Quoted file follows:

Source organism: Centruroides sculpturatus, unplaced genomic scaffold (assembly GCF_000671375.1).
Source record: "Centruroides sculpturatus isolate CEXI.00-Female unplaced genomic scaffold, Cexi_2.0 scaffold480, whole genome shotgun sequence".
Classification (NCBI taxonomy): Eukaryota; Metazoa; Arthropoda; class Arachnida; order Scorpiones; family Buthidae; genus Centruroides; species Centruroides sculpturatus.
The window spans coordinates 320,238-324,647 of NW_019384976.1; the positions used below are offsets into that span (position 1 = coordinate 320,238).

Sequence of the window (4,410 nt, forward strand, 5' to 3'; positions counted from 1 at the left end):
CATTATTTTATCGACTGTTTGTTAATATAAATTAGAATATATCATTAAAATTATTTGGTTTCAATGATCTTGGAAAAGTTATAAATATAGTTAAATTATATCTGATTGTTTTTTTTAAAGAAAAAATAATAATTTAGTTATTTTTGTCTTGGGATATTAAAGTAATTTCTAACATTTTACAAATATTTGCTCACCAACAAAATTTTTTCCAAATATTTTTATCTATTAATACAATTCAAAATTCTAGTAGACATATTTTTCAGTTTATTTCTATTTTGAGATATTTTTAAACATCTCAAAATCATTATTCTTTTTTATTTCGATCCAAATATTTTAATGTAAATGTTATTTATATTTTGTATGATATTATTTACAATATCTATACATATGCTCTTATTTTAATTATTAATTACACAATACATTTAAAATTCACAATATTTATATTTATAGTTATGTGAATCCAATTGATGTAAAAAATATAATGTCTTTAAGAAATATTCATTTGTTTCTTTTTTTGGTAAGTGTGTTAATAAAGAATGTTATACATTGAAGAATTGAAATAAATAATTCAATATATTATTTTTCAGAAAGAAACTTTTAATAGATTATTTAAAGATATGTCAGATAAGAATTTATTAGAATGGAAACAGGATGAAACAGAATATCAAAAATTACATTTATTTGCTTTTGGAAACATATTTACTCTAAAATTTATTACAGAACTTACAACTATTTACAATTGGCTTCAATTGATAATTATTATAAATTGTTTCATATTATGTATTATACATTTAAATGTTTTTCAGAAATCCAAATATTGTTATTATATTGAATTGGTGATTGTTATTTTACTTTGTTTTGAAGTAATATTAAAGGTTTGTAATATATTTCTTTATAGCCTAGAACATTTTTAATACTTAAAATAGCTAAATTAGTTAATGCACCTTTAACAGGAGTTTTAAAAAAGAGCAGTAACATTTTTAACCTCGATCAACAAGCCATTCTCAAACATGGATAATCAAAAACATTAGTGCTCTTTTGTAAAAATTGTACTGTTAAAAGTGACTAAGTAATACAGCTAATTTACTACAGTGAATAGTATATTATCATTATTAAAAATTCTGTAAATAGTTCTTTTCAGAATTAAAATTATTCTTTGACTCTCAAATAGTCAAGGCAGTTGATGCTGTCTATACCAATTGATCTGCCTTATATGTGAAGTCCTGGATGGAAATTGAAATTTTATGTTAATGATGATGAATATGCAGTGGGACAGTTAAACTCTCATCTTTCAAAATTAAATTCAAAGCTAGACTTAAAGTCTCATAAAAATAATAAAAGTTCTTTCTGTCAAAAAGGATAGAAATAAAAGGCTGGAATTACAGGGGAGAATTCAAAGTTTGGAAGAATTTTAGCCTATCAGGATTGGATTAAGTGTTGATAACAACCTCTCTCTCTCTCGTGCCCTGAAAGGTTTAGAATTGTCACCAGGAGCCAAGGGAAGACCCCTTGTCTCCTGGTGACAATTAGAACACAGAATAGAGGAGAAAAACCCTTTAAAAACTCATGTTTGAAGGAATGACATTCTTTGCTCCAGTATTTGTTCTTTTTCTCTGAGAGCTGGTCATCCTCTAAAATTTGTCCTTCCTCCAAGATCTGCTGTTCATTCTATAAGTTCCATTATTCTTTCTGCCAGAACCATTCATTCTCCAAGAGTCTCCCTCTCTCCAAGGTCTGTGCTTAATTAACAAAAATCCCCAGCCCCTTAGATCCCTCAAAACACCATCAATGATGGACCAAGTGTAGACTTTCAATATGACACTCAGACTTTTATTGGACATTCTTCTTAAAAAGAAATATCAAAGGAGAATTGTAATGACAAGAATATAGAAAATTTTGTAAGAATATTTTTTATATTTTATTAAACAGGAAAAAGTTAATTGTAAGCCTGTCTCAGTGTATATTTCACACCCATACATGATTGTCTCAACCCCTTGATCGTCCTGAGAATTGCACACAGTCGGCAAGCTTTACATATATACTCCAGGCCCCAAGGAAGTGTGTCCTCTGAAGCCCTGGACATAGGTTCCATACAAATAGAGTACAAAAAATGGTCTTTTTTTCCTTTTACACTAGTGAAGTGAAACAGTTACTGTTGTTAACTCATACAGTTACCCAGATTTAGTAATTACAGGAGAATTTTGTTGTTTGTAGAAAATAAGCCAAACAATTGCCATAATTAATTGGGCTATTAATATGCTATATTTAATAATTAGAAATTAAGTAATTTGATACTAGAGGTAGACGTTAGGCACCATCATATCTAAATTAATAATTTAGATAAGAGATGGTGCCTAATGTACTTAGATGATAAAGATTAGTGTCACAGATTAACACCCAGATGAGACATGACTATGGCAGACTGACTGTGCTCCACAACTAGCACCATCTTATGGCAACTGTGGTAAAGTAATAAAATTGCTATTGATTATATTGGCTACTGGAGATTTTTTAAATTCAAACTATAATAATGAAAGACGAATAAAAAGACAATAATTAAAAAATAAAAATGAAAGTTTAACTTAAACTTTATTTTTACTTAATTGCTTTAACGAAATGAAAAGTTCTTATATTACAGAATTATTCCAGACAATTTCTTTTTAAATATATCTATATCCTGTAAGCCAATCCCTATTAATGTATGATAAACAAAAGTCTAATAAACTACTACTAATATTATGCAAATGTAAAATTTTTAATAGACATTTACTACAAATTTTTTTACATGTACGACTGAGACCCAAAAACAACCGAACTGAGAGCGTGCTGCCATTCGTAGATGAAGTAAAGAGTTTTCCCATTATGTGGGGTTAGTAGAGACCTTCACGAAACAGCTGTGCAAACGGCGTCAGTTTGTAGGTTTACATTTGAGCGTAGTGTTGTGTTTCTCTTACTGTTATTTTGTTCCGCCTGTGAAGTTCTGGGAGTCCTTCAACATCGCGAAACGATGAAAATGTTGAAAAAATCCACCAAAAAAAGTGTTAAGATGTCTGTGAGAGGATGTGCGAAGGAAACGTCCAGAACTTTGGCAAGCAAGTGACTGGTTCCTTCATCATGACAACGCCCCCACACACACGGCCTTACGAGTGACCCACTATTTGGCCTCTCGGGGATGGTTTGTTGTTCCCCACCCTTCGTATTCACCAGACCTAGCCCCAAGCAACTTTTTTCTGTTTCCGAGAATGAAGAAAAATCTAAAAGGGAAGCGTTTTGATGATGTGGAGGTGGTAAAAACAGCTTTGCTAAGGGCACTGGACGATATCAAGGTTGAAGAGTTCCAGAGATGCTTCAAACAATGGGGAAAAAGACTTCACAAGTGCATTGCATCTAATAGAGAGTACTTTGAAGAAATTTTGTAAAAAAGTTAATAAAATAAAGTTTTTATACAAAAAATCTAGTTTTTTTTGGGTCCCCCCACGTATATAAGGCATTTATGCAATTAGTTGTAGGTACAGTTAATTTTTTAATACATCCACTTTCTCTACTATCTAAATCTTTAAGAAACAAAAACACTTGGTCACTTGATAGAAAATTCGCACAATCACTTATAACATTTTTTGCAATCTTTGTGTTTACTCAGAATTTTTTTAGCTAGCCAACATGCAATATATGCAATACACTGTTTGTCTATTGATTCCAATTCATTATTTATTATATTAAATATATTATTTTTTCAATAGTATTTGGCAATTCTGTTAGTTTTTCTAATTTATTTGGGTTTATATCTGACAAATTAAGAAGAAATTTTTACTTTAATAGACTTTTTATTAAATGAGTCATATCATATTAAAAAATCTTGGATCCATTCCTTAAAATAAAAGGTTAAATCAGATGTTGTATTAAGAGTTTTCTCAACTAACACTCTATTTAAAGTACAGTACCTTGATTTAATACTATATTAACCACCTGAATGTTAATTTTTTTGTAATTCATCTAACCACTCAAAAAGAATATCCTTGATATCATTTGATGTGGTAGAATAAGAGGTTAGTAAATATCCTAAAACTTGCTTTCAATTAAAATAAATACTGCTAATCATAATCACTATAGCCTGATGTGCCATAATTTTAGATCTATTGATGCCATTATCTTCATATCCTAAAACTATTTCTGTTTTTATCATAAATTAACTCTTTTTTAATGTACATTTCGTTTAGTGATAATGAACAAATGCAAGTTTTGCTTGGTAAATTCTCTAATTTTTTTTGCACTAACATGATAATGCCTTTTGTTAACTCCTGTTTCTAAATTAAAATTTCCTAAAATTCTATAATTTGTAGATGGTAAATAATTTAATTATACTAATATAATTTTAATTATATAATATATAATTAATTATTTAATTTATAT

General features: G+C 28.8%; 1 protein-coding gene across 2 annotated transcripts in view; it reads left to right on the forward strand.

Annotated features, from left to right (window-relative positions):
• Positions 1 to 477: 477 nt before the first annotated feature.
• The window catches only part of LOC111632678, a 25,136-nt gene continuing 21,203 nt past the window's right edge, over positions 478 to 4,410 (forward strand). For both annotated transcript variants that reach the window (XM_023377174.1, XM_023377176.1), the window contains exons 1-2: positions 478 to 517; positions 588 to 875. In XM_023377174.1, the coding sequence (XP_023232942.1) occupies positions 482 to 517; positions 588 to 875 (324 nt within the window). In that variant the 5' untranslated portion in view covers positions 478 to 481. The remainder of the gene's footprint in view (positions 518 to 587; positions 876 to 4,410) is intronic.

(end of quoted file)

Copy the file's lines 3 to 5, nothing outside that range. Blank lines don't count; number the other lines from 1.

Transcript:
Classification (NCBI taxonomy): Eukaryota; Metazoa; Arthropoda; class Arachnida; order Scorpiones; family Buthidae; genus Centruroides; species Centruroides sculpturatus.
The window spans coordinates 320,238-324,647 of NW_019384976.1; the positions used below are offsets into that span (position 1 = coordinate 320,238).

Sequence of the window (4,410 nt, forward strand, 5' to 3'; positions counted from 1 at the left end):